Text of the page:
Strangers give Marine proper burial

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A bugle playing taps echoed across the Pikes Peak National Cemetery in Colorado Springs on Thursday morning. A military funeral here is common. On this day, Duane Lawrence, a Vietnam era veteran, was laid to rest.

Lawrence was a Marine with no known family or friends. That’s why the director of the cemetery asked the Colorado Guard Riders to stand for him. And, they did.

“It’s a tragic and sad event that he had no family,” Jim Balcerovich said.

He’s the ride captain for the Colorado Patriot Riders. “Today, the community is his family.”

Hundreds came to honor the 77-year-old.

“We had about one hundred riders respond to our invitation,” Balcerovich said. “You can see all the cars and people lined up. There’s a bunch more.”

John Castillo was among those compelled to make the drive down from the Denver area. “We felt the best way to support our military is to be part of ceremonies like this,” Castillo said.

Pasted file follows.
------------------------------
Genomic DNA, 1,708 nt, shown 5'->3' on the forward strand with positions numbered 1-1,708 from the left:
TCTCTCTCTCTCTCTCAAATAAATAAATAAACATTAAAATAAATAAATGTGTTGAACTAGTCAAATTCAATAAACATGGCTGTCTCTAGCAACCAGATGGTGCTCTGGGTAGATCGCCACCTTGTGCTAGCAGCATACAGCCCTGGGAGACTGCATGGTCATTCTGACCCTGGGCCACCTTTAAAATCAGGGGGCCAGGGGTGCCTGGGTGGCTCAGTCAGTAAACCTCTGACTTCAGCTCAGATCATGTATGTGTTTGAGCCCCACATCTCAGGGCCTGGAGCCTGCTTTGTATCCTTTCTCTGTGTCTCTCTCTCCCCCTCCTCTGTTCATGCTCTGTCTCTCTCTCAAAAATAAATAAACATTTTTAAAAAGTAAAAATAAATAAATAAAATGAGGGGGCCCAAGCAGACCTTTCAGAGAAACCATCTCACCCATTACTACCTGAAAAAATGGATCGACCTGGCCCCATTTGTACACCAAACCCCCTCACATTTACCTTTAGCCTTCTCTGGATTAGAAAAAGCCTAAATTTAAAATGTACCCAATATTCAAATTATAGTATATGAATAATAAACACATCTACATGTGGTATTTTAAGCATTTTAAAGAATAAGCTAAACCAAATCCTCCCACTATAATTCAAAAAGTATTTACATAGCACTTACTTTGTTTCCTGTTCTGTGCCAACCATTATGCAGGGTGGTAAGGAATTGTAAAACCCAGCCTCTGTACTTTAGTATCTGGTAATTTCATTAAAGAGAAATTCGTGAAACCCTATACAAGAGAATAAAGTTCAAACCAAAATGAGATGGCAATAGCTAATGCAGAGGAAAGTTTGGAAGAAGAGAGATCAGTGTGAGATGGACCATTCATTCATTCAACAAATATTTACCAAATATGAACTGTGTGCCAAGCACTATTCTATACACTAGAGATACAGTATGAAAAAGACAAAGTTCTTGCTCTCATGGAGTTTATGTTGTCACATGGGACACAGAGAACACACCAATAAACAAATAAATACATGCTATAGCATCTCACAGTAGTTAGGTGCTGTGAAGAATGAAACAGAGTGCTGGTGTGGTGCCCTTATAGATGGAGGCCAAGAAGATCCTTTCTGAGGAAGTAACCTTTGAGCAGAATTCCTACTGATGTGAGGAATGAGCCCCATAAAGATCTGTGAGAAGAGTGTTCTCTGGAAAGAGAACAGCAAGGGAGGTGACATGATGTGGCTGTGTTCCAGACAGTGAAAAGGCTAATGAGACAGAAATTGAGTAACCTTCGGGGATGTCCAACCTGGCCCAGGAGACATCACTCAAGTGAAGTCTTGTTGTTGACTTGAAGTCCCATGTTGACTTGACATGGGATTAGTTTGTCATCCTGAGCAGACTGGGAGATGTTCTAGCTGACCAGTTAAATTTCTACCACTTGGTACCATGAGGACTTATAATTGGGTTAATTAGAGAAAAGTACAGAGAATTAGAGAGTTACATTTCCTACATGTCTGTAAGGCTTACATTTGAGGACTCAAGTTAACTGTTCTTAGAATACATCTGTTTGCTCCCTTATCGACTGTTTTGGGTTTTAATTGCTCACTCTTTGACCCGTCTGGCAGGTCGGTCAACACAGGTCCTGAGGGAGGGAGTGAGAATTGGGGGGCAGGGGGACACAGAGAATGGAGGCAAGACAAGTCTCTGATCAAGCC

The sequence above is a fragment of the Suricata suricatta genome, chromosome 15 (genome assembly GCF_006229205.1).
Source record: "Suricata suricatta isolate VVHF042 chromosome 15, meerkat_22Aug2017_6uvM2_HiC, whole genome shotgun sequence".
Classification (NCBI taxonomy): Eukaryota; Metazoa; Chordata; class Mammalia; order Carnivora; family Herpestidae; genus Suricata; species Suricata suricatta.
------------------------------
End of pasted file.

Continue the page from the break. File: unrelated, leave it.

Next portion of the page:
“It means I was able to be part of something bigger than myself. As you can imagine it’s the holiday that will be tough,” Castillo added. “It means a lot to me.”

Castillo lost his son, Kendrick, earlier this year. He was a student who rushed a gunman at the STEM School in Highlands Ranch, sacrificing his life to save others.

“His grandfather being a Marine, there’s no doubt in my, mind he would have been here today,” Castillo reflected. “When he was in school, he always looked out for kids without a family, like this soldier.”

Thursday’s ceremony served as a reminder that remembering those who have made the ultimate sacrifice, even those we don’t know, is the least we can do.

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